When a medical emergency strikes, ambulances are relied on to get you where you need to be. Especially in Fresno County, where EMS services have been making a point to take mental health patients directly to crisis centers to get the care they need faster.
Usually, when a mental health patient is picked up by ambulance, they would be taken to the hospital. While it’s the best place for other medical emergencies, like a broken leg, it’s not the best for those having a mental crisis.
The number of mental health patients being taken to the hospital via ambulance has been increasing since 2013. So much so, when you compare the number of rides from 2013 to 2017, it’s increased more than 108-percent, according to public health data.
“What results from that is longer delays of ambulances getting released from the emergency department because there’s no beds in the emergency department,” said Dan Lynch, emergency services division manager for the Fresno County Department of Public Health.
Since mental health needs can’t be addressed at the hospital, the patients need to be taken to a crisis center. Lynch said that further strains the system, especially when it’s out of the area, like Ventura County or San Joaquin County.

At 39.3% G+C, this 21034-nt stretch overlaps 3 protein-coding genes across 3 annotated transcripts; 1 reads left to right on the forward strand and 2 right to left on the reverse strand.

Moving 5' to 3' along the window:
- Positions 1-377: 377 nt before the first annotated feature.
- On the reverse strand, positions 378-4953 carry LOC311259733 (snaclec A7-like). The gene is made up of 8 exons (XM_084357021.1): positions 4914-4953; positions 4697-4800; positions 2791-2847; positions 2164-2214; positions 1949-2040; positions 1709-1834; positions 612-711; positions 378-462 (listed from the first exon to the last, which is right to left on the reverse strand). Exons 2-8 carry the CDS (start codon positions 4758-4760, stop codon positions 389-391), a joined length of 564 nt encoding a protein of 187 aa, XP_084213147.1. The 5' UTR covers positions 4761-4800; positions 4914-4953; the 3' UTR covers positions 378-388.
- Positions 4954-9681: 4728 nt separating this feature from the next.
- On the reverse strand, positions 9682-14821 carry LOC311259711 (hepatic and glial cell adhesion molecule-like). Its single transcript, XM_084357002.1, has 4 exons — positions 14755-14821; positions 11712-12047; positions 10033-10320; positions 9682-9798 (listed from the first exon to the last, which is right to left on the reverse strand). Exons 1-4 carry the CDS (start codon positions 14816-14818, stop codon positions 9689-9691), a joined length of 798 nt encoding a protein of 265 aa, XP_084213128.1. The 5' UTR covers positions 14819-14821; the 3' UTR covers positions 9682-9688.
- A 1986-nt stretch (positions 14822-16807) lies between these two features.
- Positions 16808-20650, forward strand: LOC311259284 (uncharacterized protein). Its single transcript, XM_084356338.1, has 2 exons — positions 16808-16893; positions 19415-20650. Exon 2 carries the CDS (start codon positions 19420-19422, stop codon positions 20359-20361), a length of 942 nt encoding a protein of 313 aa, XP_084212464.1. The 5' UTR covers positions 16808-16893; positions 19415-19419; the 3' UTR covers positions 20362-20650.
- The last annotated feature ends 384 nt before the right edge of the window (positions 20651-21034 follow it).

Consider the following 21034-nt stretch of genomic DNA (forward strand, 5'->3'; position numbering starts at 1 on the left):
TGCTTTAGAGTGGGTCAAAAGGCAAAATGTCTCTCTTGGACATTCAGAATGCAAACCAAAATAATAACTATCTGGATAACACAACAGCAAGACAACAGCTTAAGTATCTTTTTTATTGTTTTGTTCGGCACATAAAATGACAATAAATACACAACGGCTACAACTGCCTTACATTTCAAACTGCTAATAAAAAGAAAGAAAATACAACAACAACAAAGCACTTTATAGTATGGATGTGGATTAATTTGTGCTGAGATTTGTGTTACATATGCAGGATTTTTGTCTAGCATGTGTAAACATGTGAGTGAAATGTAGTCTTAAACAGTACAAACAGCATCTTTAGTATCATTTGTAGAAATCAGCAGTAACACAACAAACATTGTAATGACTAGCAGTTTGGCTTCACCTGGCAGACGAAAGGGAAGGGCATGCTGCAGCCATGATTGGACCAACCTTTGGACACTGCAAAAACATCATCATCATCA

“We’re sending these people all over the state,” he said.
It’s why Lynch worked closely with the Fresno County Department of Behavioral Health to get crisis centers added as an ambulance destination.
The centers have since become a top destination for mental health patients. In 2016 and 2017, more than 40-percent of mental health patients were taken to these centers. That’s nearly 400 patients a month on average, according to public health data.
Lynch said taxpayers are saving in the end, but the real benefit of course is to the patients.
“Getting someone to the most appropriate place initially is key for getting them to recovery sooner,” said Chris Roup, executive director of the National Alliance on Mental Illness (NAMI) Fresno chapter. NAMI is a mental health advocacy organization.